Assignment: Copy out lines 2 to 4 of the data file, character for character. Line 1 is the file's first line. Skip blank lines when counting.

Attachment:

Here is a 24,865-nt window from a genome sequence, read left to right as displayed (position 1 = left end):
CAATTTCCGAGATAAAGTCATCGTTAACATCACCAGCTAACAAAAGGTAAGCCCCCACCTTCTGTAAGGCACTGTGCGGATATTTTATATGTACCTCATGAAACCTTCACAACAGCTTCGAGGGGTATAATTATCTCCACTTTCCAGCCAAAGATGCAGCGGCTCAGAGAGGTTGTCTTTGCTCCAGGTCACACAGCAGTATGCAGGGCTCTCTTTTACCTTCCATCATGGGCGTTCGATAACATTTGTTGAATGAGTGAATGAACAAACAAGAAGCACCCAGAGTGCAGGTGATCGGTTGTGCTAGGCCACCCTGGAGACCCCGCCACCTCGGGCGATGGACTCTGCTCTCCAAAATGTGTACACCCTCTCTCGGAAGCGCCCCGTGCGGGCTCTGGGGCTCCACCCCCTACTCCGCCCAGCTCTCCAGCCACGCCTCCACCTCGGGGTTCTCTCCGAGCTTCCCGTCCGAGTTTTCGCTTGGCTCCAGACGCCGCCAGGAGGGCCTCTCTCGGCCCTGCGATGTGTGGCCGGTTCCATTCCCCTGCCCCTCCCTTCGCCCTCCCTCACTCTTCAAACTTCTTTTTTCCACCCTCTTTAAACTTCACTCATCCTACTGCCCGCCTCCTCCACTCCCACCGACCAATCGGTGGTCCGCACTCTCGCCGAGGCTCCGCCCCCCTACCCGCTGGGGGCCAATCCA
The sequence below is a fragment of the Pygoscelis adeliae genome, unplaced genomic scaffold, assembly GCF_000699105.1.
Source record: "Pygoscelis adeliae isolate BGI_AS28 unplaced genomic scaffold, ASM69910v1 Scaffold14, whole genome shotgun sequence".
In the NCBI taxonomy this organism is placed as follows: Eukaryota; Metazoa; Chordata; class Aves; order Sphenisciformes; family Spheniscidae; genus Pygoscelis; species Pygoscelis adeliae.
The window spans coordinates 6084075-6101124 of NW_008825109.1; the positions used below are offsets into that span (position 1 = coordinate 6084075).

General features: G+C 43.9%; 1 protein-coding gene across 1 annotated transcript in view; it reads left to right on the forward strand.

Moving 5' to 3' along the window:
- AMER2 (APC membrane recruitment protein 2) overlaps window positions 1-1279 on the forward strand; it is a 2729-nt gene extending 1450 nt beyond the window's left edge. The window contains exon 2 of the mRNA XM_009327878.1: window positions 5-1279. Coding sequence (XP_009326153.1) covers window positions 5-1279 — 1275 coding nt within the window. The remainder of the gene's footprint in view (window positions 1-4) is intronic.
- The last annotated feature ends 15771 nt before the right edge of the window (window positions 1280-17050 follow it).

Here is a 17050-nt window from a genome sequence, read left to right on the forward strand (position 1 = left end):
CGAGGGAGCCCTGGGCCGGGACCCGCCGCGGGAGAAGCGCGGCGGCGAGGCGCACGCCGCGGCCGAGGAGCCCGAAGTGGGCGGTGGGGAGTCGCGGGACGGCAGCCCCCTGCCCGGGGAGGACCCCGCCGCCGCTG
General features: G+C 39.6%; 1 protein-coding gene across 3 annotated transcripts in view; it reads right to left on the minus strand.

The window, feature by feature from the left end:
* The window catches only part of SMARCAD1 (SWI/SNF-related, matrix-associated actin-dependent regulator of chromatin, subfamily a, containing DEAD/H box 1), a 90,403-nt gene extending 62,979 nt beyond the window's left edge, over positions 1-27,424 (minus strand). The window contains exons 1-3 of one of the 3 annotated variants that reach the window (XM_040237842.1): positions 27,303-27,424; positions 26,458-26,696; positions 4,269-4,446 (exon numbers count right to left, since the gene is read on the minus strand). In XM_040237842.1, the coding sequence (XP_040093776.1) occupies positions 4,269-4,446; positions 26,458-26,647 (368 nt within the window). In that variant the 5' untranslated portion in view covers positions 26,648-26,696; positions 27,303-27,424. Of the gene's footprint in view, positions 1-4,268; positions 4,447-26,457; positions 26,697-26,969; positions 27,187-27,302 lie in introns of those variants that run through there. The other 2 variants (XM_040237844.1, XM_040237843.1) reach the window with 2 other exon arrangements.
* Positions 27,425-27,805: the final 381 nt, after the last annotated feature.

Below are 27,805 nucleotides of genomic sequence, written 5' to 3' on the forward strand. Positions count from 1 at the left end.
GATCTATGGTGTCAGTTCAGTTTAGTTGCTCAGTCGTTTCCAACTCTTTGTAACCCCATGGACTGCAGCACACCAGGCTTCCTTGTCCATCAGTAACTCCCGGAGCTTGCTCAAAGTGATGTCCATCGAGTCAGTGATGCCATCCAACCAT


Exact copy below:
CAATTTCCGAGATAAAGTCATCGTTAACATCACCAGCTAACAAAAGGTAAGCCCCCACCTTCTGTAAGGCACTGTGCGGATATTTTATATGTACCTCATGAAACCTTCACAACAGCTTCGAGGGGTATAATTATCTCCACTTTCCAGCCAAAGATGCAGCGGCTCAGAGAGGTTGTCTTTGCTCCAGGTCACACAGCAGTATGCAGGGCTCTCTTTTACCTTCCATCATGGGCGTTCGATAACATTTGTTGAATGAGTGAATGAACAAACAAGAAGCACCCAGAGTGCAGGTGATCGGTTGTGCTAGGCCACCCTGGAGACCCCGCCACCTCGGGCGATGGACTCTGCTCTCCAAAATGTGTACACCCTCTCTCGGAAGCGCCCCGTGCGGGCTCTGGGGCTCCACCCCCTACTCCGCCCAGCTCTCCAGCCACGCCTCCACCTCGGGGTTCTCTCCGAGCTTCCCGTCCGAGTTTTCGCTTGGCTCCAGACGCCGCCAGGAGGGCCTCTCTCGGCCCTGCGATGTGTGGCCGGTTCCATTCCCCTGCCCCTCCCTTCGCCCTCCCTCACTCTTCAAACTTCTTTTTTCCACCCTCTTTAAACTTCACTCATCCTACTGCCCGCCTCCTCCACTCCCACCGACCAATCGGTGGTCCGCACTCTCGCCGAGGCTCCGCCCCCCTACCCGCTGGGGGCCAATCCA
The sequence below is a fragment of the Pygoscelis adeliae genome, unplaced genomic scaffold, assembly GCF_000699105.1.
Source record: "Pygoscelis adeliae isolate BGI_AS28 unplaced genomic scaffold, ASM69910v1 Scaffold14, whole genome shotgun sequence".